You've Been Pooing Wrong All Along: German Scientist Reveals Our Toilet Technique Isn't Good For Our Bottoms

Scientist Reveals We've All Been Pooing Wrong

Pooing: we all do it. But have you ever considered that your toilet technique might be all wrong?

If you sit on the toilet seat and go about your business - which is pretty much what everyone does - then you've been doing it wrong, says german scientist and author Giulia Enders.

In fact, squatting is the key to a healthy bowel movement, she explains.

The microbiologist says that in western countries, many people will sit down to poo.

This, Enders explains, has a negative effect on the body as it affects the shape of the muscles at the end of your colon. These make it more difficult to squeeze out a poo and increase the likelihood of piles or other issues.

"We in the west, on the other hand, squeeze our gut tissue until it comes out of our bottoms.”

Enders adds that squatting is effective because it allows your bowels to "open the hatch" properly.

Speaking to BBC Radio 4 on Woman's Hour, she reveals: "When you sit or stand, there's a muscle that goes around the end of the colon and it pulls, so there's a curve.

"When we're in a squatting position, and have a little stool in front of the toilet, then the angle is even and straight, so there's less pressure needed."

In addition to how you do it, there's also the question of whether your poop is healthy or not.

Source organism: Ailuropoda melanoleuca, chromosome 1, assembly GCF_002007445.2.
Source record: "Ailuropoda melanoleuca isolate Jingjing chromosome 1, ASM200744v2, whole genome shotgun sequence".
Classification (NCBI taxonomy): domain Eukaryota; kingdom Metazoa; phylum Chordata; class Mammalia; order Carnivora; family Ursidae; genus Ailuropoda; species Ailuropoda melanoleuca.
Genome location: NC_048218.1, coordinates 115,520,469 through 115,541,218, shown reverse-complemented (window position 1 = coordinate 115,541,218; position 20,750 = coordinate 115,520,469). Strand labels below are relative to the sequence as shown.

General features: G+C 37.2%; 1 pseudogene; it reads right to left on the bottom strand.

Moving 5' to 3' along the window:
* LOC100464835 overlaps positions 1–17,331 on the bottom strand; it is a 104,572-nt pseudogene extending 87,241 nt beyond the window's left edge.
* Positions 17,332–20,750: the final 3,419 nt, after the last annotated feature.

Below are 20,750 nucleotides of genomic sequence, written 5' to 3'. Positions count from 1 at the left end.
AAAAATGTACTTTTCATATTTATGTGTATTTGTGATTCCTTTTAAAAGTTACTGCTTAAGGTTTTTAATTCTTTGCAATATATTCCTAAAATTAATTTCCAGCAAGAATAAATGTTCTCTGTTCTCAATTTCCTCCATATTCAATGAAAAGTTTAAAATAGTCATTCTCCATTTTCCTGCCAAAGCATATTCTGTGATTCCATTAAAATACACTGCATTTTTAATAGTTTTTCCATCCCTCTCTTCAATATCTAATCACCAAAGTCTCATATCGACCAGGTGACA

Earlier this month, HuffPost UK reports that the texture, shape and colour of your dung can hint at health issues including dehydration, undetected illnesses and dietary deficiencies.

For example, if you're excreting hard, pebbly poos, you may be lacking in the fibre and fluid departments.

Meanwhile softer stools generally mean you're doing fine.

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Toilet Notes

In Enders' translated book, which is about gut health (and, of course, poo), she also explains how humans have two sphincters.

The outer sphincter is the one which we all open consciously when we go to the toilet.

Meanwhile the inner one is the one for analysing whether it's "safe" to poo or pass wind. For example, if you're at home then you're good to go. If not, the inner sphincter works its magic.

However if the inner sphincter is ignored enough times (for example, if you feel nervous about going to the toilet because someone might hear you) then it can cause constipation.

So, Enders explains, we should listen to our inner sphincter more.

'Gut, The Inside Story of Our Body's Most Underrated Organ' is available to buy in the UK and online from 24 May.

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